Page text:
“If you don’t know me, you’re an idiot. If you think you know me, then you’re even dumber,” Lydia Lunch hissed at the unruly audience, who had been slugging energy drinks since doors and were ready to take out their adrenaline on someone. But even they were a bit caught off guard, glancing around apprehensively to identify the source of her anger. From what everyone could see, though, there was no source – no trace of a pre-show scuffle, no spot-lit adversary holding her glare. With two acts as vitriolic as Lydia Lunch Retrovirus and Pissed Jeans sharing a marquee, there really doesn’t have to be.
Having made her name in the quick peak of the no wave scene, Lydia Lunch has been jolting crowds since ’76 – before, let’s face it, most of this one was even born. But anger is one legacy that tends to stay the same, a thrust-me-down gift passed from one gen to the next. For that reason, her indignation was well received by the young fans, who took in her turmoil with admiration as they sympathetically banged their heads.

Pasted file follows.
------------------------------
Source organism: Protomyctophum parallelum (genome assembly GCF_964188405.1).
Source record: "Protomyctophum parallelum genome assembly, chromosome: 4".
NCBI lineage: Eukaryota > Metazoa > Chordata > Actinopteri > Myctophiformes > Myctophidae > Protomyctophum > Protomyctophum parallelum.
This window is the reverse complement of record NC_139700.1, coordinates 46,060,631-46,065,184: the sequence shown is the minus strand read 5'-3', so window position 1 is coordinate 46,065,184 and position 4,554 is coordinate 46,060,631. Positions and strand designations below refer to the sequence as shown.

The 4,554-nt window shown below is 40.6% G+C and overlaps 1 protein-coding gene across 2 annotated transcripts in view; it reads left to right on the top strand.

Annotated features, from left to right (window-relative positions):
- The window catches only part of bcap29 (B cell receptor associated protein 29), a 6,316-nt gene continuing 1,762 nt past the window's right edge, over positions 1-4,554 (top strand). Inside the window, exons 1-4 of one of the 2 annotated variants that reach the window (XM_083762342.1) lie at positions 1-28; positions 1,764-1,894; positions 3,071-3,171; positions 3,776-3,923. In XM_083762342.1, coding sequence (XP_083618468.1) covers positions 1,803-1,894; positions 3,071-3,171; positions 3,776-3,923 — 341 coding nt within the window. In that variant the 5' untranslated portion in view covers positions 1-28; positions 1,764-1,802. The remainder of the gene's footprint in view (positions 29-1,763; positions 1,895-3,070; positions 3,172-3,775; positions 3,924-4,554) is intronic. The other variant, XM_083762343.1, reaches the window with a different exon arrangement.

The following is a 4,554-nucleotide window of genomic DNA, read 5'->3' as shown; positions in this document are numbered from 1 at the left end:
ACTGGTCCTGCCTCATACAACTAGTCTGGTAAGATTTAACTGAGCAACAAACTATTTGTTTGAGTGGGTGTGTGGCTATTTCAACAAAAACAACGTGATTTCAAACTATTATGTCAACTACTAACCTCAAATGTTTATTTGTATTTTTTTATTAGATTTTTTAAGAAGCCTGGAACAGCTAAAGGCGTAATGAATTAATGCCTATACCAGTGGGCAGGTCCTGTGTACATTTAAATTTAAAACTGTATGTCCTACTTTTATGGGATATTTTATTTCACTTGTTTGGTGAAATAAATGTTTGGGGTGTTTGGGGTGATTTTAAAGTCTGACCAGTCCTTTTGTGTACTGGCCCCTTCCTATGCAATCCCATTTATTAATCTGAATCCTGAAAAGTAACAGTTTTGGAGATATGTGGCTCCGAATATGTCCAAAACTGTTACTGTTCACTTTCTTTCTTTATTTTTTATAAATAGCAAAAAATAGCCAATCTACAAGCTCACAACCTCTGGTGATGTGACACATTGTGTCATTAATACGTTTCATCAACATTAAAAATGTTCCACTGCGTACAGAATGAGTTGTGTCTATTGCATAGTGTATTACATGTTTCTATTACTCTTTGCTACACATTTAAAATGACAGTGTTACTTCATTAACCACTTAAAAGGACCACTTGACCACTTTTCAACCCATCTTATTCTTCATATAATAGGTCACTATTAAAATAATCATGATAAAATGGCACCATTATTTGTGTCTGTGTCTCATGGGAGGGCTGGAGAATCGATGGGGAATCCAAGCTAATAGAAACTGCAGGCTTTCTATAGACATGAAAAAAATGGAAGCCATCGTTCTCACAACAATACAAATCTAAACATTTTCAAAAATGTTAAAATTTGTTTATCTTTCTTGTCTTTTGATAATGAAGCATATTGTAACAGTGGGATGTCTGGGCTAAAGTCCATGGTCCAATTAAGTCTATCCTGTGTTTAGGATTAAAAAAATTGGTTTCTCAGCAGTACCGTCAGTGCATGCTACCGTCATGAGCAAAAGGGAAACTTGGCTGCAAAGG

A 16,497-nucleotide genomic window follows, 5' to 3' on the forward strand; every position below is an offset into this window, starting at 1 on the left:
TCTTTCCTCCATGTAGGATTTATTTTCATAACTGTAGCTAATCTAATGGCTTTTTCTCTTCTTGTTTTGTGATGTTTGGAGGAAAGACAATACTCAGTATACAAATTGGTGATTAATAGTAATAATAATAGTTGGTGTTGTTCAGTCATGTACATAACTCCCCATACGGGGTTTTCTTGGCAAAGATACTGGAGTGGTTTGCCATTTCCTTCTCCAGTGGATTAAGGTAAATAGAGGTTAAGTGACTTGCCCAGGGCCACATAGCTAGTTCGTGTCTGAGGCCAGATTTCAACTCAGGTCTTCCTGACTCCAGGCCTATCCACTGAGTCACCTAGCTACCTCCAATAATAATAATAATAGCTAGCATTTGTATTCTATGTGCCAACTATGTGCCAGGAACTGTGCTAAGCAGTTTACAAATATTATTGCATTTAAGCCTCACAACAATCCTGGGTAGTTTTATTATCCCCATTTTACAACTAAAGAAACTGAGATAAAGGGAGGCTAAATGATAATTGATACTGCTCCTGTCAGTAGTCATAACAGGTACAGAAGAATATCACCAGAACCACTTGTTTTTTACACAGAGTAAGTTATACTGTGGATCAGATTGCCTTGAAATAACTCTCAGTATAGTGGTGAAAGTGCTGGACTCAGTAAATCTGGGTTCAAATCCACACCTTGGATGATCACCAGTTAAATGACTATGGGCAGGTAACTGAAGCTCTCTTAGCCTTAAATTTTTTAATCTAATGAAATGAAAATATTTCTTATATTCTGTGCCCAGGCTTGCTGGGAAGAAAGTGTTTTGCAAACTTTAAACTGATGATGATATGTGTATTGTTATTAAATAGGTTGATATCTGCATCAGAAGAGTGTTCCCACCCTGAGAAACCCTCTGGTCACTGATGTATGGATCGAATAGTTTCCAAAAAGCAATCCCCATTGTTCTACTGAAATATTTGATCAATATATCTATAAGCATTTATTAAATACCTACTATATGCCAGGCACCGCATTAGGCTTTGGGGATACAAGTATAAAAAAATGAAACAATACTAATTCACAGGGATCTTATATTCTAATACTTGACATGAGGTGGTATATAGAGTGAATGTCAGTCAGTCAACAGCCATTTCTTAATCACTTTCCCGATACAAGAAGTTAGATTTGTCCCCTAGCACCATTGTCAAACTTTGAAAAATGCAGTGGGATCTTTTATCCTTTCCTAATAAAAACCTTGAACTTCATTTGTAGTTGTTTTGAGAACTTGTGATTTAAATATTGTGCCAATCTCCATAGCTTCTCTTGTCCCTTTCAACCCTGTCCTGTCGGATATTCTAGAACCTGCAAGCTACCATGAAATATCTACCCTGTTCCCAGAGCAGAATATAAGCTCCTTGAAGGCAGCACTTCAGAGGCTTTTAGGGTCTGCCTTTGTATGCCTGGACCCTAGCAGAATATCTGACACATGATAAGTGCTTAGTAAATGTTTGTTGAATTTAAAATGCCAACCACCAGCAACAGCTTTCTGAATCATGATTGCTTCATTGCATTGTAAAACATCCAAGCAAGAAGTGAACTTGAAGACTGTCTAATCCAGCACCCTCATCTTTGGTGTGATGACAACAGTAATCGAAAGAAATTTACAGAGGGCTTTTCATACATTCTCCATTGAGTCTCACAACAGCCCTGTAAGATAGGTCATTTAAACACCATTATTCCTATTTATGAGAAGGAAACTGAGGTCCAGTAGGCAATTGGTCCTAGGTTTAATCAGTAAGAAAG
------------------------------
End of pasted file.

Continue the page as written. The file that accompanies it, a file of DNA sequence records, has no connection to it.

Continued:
She and her Retrovirus, a brutish three-piece locked into the beat like caged dog, are the real deal, and completely went off on Brooklyn that night. Most of the rage was delivered in Lunch’s trademark growl against the in-your-face rumble of their rhythm section, and often wrapped in a sarcastic, bluesy riff. Their attitude was the show, and their sound was the perfect vehicle to throw it in our faces.
It’s tough to say who was angrier out of the two, but Pissed Jeans seemed, to the audience’s delight, as pissed off as they were when they formed in ’04. Even better, you could tell they weren’t too worried about hitting all the right notes – that slapdash, IDGAF approach that makes New York punk shows so damn fun. “Did you fix your broken guitar?” said frontman Matt Korvette one song in, whirling around to face his bandmates with a smirk. “What? It’s not broken,” Bradley Fry replied defiantly. “I just didn’t want to play.”
By the time he changed his mind, he and bassist Randy Huth were knee deep in the noise, racing against Sean McGuinness’ livid drums as Korvette took care of the words. A burst of moshing had erupted somewhere in the crowd, and the Knit was restless and reckless as he screamed his frustrations. Unless you were a hardcore fan, their setlist was indistinguishable – though, I swear, Korvette introduced one song title as “I Can’t Stop Doing Yoga.” Whether or not he was fucking with us, the message was clear. The words aren’t that important when you have so much to say.